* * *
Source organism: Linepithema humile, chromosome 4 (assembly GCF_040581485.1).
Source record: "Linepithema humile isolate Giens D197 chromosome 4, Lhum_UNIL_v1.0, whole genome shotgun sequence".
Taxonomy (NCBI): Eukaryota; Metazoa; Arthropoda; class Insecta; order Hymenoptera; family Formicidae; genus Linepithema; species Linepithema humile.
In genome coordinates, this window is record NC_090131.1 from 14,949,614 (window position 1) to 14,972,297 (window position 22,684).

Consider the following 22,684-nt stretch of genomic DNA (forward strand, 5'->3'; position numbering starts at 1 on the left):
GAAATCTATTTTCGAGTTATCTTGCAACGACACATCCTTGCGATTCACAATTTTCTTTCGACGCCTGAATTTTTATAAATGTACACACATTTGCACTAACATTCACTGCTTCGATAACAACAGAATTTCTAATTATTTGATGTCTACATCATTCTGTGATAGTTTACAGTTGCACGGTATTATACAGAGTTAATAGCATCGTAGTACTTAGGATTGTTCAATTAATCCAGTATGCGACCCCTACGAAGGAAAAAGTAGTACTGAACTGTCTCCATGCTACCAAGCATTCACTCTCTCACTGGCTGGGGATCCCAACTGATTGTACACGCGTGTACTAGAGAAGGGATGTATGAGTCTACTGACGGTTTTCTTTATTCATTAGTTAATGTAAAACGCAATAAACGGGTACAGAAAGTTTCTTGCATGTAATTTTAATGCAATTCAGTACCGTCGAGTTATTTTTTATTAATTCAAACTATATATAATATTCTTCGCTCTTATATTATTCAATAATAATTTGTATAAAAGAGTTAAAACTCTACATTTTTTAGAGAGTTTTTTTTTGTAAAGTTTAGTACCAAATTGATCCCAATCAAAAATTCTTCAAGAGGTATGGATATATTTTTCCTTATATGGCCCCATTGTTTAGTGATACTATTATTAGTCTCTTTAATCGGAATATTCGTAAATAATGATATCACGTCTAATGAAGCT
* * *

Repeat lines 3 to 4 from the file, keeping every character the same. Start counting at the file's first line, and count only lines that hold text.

Taxonomy (NCBI): Eukaryota; Metazoa; Arthropoda; class Insecta; order Hymenoptera; family Formicidae; genus Linepithema; species Linepithema humile.
In genome coordinates, this window is record NC_090131.1 from 14,949,614 (window position 1) to 14,972,297 (window position 22,684).